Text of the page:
'There is a crucial difference between a courtesan and a concubine, which Chinese audiences would discern straightaway. In a similar way to a eunuch, for instance, a concubine held a privileged position in the court of the Empire. These were powerful, often highly educated women, who knew exactly what they needed to do to protect themselves and prosper.
'ZhaoJun is just such a woman. In real life, she showed admirable strength and intelligence, ruling in her own right after she was widowed. In contrast, the men who ran the court could not hold a candle to a woman like her. They were one as dumb as the other – very similar to today’s politicians.'
The touring of The Autumn of Han is the start of a three-year project, which aims to educate not only western audiences but also modern-day young Chinese people to their history and culture. Dragonfly productions have drawn from a growing pool of indigenous Chinese actors to tell their story.
'Chinese families put great emphasis on education and studies and, as a result, young people come to acting a little later in life, often after they have graduated,' Ericson adds. 'It is good to be able to put an authentic ethnic mix on stage. It makes for such a refreshing change.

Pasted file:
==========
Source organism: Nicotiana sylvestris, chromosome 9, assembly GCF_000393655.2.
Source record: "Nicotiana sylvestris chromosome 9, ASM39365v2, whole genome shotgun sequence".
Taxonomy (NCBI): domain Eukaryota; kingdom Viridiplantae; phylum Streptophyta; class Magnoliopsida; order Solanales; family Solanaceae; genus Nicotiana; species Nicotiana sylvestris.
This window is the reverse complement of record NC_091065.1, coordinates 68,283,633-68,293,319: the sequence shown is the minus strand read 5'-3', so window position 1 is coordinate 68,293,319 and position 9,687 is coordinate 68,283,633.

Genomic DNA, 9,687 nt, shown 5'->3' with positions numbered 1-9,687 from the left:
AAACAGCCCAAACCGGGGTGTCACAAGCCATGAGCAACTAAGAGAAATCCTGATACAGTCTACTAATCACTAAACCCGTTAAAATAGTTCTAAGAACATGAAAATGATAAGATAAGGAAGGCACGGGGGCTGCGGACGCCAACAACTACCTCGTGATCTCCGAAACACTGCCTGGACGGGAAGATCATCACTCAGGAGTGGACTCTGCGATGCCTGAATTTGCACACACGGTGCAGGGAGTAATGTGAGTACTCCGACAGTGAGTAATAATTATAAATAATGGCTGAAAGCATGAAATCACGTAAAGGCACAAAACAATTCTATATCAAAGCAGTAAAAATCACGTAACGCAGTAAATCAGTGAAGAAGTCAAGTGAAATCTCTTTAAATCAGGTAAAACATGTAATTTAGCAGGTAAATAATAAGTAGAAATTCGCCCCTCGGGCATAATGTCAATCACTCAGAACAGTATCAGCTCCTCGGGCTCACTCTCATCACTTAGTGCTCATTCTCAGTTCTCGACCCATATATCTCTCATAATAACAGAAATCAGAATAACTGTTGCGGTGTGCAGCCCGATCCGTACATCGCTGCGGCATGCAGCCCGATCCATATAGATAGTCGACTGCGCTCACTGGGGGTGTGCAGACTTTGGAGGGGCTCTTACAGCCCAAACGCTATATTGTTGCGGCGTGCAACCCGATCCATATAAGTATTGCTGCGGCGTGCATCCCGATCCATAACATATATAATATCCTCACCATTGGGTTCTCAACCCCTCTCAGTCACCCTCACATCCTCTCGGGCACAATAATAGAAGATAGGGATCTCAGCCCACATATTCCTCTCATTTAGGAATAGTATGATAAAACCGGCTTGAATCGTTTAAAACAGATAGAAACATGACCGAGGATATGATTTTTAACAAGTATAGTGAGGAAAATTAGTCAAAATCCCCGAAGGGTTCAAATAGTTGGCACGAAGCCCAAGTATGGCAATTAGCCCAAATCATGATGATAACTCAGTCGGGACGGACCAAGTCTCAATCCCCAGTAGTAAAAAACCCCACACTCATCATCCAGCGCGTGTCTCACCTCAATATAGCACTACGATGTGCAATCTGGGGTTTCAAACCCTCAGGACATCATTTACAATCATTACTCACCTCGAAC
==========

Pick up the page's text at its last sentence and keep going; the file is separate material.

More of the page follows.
'Theatre in London these days is so white and middle class, the result of inherent classism rather than racism. It is just so damned expensive for young people to go to drama school that the best actors often don’t make the cut. As an actor myself, it’s thrilling to see these young Chinese performers bringing their own culture to a wider audience.'
The Autumn of Han is at the Market Place Theatre Armagh on 5 November; Crescent Arts Centre, Belfast on 6 to 8 November; Down Arts Centre, Downpatrick on 9 November.